My thoughts

I enjoyed this lab, and I particularly liked that there were multiple working solutions to the final challenge question, just like there would be different ways of accomplishing the same goal on a real machine. The majority All of my experience is in web application security and admittedly, I did this lab to start venturing outside of my comfort zone with decent results!

Task 1: Introduction

There’s nothing to do here other than to click on the button titled “Start Machine”. The instructions will explain the tools you will be using and it is pretty straight forward.

Task 2: Challenge Questions

Q: What is the highest port number being open less than 10,000?

I simply did a portscan for all ports with “nmap -p- -v 10.10.149.231” It found what I was looking for rather quickly!

Q: There is an open port outside the common 1000 ports; it is above 10,000. What is it?

Killing two birds with one stone, the same scan I performed above yielded the proper result, although slowly.

Q: How many TCP ports are open?

Again, the first scan answers this question. All you have to do is count the number of times an open port was discovered!

Q: What is the flag hidden in the HTTP server header?

There are a couple of ways to answer this question. My initial thought was to use telnet and send a get request to a random file on the web server, but I was doing too much work. The easiest way is to stay within nmap and run something like “nmap -p80 -sC -sV 10.10.149.231“. This will output what is needed by running service detection on port 80. This yielded the proper flag.

Q: What is the flag hidden in the SSH server header?

You can run the same exact command, just change the port number for the proper SSH port. You can laugh at me now for the fact that when I first went through this challenge, I used telnet to access each service before realizing how much extra work I was doing. The command is “nmap -p22 -sC -sV 10.10.149.231“, by the way!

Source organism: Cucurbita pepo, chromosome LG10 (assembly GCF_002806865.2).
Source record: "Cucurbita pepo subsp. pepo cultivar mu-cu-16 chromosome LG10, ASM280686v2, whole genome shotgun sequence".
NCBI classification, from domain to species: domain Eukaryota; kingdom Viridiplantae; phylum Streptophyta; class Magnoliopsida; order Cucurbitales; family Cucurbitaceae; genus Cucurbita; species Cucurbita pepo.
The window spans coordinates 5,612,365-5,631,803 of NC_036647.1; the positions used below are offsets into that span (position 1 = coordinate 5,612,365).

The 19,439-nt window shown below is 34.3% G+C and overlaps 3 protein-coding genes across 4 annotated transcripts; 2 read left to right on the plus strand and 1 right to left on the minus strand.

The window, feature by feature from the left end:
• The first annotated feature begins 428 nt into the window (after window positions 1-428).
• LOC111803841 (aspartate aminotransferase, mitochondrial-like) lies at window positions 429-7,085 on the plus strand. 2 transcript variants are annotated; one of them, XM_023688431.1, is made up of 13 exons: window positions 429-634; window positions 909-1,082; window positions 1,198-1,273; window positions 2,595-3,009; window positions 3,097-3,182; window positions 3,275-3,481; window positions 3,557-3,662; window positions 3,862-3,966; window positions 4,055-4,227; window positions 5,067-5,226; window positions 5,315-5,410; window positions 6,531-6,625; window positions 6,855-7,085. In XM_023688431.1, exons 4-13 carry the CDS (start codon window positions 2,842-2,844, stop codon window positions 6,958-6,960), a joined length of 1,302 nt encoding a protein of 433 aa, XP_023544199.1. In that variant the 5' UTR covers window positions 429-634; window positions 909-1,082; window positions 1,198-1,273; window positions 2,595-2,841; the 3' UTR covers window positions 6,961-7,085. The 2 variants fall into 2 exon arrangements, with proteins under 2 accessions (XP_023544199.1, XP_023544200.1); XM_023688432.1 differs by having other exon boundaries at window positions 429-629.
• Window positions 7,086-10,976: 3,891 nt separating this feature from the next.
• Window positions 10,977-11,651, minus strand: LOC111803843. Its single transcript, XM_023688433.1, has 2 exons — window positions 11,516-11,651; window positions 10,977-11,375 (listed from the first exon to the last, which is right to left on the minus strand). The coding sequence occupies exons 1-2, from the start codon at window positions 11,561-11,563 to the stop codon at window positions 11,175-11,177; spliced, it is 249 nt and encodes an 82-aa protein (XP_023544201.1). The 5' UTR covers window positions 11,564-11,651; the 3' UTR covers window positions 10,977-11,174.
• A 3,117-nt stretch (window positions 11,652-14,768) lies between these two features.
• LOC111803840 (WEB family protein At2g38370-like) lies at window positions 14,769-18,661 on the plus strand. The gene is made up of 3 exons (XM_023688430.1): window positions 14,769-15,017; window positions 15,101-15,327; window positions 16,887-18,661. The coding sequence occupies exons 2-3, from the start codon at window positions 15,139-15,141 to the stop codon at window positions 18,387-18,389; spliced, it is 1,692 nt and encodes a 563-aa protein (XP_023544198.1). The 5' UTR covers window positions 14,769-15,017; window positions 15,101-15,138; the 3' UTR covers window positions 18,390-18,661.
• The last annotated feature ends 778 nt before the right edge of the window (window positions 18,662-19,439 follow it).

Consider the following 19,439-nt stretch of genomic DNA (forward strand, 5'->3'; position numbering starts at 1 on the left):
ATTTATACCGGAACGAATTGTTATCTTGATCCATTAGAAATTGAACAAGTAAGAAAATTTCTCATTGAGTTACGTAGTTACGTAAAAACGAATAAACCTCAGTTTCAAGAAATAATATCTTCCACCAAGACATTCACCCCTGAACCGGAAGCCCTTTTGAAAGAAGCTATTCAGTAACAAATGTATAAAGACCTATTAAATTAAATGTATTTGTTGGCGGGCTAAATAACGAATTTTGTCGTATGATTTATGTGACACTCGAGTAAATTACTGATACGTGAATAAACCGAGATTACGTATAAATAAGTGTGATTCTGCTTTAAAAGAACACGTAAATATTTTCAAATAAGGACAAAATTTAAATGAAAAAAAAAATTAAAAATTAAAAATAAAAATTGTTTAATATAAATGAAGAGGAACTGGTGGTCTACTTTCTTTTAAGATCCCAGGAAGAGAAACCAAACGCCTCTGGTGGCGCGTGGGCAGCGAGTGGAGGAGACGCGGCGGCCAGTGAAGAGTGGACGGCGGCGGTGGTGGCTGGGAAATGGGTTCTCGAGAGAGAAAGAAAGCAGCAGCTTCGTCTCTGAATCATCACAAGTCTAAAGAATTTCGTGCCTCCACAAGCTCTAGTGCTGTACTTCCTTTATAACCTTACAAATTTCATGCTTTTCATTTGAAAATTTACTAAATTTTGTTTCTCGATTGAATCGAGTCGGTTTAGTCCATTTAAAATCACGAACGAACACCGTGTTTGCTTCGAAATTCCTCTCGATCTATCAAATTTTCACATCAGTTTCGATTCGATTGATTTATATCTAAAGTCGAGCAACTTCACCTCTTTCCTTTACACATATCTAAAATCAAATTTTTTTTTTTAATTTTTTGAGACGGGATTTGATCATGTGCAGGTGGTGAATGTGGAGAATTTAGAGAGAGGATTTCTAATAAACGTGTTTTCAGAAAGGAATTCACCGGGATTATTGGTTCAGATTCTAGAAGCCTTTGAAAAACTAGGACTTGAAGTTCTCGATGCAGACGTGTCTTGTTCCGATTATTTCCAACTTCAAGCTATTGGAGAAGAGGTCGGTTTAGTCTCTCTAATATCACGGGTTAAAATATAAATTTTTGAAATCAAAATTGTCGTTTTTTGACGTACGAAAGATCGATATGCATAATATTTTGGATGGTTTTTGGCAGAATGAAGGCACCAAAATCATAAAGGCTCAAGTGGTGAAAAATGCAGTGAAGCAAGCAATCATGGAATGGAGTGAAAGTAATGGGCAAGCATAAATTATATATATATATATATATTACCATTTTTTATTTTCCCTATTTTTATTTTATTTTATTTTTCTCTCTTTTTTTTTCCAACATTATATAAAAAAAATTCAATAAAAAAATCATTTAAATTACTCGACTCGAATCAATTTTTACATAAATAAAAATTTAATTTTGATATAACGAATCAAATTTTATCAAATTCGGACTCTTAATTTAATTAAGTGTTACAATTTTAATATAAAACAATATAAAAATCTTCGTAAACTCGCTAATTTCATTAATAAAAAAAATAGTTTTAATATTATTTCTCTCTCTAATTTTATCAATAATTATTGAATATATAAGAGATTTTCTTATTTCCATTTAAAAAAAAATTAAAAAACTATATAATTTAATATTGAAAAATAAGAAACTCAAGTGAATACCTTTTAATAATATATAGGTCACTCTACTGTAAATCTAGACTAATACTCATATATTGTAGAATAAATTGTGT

Q: We have an FTP server listening on a nonstandard port. What is the version of the FTP server?

You can use the same command as above for the port, but the “sC” switch is not needed; we just want version. This looks like "nmap -p***** -sC -sV 10.10.149.231” I censored the port number because it’s an answer to a previous challenge question.

Q: We learned two usernames using social engineering: eddie and quinn. What is the flag hidden in one of these two account files and accessible via FTP?

Oh yeah! It’s time to have some fun. We previously discovered the open FTP port from question #2. We know two usernames, so it’s time to run hydra on them. Once we have the credentials for both usernames, we’ll login using FTP and poke around for the proper flag file. Firstly, we will discover the credentials for the two listed accounts by running “hydra -l eddie -P /usr/share/wordlists/rockyou.txt ftp://10.10.149.231 -s *****” and “hydra -l quinn -P /usr/share/wordlists/rockyou.txt ftp://10.10.149.231 -s *****” – I’ve censored that port number again. You’ll get a result as so:

Once you have your result for both accounts, try connecting to FTP using both of them. You will then look for and obtain the flag file on the FTP server. This is a multi-step process and you’ll need to try both accounts.

  1. Connect using “ftp 10.10.149.231 *****
  2. Login using the username and password obtained from hydra
  3. Type “ls” to see if the flag file is present.
  4. If it is present, use “get ftp_flag.txt” to obtain it. If it isn’t, try the other account.
  5. Type “exit” to drop back to your local shell.
  6. Type “cat ftp_flag.txt” to display the flag.

Q: Browsing to http://10.10.149.231:8080 displays a small challenge that will give you a flag once you solve it. What is the flag?

The purpose of this challenge is to use nmap in such a way that it doesn’t trigger any sort of automated intrusion detection system. There are a few different techniques to do this, including slow scanning, which was my first thought. However, you can gain a quicker flag using a TCP Null Scan with “nmap -sN 10.10.149.231

Would you like to try?

This challenge is available to subscribers at https://tryhackme.com/room/netsecchallenge – it was pretty fun and I recommend it! If you’d like to teach yourself offensive cybersecurity, you can get a premium subscription of TryHackMe for $5 off using this link – you’re welcome (awoo)!

TryHackMe Writeup: Net Sec Challenge
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